With our homestay hostess

After welcome hot showers, we dodge the pouring raid from veranda to yurt, to sit on low cushions once again for breakfast. There’s a tangy, slightly fizzy (i.e. fermented) yoghurt which I love but is too strong for some. Traditionally this might have been made from mare’s milk (kumis) but I think this yoghurt is from cow’s milk. A semolina porridge transports me back to infant school dinners, in a good way. The teapot circulates endlessly as always and the same bread, biscuits, bowls of sugar and crenellated pastries fill the table (do they dust them?).

Our host and hostesses wave us farewell and I pose for a picture with the lady of the house who smiles with lips firmly closed, hiding her many gold teeth. Rain lashes down but eventually clears as we head further East through dramatic green hills.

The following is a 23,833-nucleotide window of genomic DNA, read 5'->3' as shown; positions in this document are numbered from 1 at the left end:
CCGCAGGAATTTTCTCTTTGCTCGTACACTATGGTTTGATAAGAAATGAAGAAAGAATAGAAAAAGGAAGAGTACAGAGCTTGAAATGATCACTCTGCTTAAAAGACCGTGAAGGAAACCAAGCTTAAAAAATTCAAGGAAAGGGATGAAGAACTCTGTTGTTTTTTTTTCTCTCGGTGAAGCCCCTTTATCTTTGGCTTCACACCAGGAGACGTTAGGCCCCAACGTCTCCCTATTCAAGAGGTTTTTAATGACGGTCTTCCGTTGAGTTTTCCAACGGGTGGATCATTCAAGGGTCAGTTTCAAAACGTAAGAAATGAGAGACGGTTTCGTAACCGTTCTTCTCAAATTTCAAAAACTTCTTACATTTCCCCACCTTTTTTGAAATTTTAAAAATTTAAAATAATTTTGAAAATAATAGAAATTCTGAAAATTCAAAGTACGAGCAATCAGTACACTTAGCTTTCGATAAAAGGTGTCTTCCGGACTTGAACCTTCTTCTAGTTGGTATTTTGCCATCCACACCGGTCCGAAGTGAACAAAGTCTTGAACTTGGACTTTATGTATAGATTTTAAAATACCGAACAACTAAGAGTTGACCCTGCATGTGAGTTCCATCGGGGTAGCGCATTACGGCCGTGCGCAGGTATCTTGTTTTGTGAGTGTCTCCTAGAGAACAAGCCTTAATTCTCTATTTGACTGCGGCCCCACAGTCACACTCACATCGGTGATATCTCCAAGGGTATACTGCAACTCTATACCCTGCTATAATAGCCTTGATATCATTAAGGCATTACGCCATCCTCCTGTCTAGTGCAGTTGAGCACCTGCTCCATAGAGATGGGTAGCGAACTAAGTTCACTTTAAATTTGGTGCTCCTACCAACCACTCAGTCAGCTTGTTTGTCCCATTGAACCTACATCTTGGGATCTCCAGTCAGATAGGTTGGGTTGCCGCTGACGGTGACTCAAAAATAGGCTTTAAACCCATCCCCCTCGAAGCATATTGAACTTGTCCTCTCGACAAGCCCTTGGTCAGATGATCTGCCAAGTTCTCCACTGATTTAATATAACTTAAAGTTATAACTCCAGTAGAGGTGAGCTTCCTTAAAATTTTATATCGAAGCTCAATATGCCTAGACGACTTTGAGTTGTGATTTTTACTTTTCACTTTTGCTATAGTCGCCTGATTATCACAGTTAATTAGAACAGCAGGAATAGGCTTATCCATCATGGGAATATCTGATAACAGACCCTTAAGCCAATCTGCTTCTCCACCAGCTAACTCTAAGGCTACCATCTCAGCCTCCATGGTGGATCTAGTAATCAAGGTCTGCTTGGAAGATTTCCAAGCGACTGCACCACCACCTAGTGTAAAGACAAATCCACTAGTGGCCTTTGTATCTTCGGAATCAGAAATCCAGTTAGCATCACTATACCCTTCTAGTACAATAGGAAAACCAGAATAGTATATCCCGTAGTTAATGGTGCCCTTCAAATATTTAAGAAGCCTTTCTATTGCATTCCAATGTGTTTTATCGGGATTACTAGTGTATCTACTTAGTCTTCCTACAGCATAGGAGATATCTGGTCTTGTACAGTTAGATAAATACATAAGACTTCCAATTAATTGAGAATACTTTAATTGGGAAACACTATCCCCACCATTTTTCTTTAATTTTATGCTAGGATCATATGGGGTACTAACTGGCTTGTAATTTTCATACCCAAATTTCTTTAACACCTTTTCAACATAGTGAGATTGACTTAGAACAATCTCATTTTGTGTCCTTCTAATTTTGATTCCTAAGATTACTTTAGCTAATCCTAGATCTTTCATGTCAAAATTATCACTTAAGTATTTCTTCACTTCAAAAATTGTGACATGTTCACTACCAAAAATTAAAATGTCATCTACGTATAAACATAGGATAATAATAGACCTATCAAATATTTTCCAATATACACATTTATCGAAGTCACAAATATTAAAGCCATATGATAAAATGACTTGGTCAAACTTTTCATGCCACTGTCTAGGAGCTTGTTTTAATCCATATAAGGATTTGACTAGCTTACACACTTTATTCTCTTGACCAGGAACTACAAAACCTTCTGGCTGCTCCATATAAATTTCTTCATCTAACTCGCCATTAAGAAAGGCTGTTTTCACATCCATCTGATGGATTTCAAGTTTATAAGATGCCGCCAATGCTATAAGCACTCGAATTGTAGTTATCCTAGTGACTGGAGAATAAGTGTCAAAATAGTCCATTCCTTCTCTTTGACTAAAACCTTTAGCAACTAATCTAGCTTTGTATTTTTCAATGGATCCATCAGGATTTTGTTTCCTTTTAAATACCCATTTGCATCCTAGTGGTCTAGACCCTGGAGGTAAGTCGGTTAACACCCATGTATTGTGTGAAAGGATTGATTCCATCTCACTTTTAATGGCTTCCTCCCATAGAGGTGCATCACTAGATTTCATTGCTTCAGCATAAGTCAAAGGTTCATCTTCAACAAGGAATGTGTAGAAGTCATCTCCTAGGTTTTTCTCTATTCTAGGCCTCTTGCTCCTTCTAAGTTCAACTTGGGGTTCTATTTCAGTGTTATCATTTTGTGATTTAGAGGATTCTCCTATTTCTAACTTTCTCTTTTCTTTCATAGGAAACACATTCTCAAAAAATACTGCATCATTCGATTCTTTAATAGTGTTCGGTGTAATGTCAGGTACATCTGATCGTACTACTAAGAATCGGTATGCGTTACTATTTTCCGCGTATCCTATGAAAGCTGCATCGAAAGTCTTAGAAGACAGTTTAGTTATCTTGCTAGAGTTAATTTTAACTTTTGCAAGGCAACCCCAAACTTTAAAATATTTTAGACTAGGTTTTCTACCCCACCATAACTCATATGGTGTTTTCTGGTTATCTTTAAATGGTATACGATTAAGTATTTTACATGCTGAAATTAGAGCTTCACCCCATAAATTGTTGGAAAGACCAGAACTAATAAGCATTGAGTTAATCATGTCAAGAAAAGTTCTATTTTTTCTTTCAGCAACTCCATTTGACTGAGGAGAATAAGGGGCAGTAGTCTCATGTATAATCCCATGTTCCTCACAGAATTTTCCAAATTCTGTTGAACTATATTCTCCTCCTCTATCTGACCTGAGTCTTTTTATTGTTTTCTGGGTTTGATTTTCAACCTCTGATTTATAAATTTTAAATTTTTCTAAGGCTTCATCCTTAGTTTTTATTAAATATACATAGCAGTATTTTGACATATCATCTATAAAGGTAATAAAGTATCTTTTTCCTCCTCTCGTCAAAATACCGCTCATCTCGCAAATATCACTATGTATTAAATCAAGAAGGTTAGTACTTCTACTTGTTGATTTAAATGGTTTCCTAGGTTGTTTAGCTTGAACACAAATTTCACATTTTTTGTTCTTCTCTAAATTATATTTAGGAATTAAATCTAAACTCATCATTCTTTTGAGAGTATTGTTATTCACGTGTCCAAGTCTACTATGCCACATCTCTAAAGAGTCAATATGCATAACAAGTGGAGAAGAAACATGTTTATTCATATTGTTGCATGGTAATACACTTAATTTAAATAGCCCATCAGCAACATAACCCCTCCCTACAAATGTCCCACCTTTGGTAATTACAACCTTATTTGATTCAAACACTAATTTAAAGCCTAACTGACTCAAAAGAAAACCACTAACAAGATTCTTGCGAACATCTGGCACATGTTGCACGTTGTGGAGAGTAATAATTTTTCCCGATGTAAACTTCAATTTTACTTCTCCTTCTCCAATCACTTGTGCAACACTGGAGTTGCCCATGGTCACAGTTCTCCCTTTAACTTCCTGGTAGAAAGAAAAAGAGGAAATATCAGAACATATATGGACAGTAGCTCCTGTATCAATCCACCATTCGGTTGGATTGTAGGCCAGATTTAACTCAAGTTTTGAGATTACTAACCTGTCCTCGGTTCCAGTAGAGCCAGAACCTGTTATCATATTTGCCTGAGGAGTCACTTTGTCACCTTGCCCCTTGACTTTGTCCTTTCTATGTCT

Lake Issyk-kul. Hiking and exploring in Kyrgyzstan

We stop by a lake which gleams flatly below us. During the summer, crowds flock to these vast stretches of water and, by the largest called Issyk-Kul, bask on the only beaches in this landlocked place. Today we see no-one.

Kochkor livestock market

The streets of Kochkor are lined with vehicles as it’s livestock market day. We enter through the sheep area with woolly beasts of all sizes and ages being shown by their owners. We thread our way among the beasts and men, fawning over curly-headed calves that hide behind their protective mothers. Horses are cajoled and whipped further along, interspersed with the odd clutch of poultry, food stalls and other random items.

Hiking and exploring in Kyrgyzstan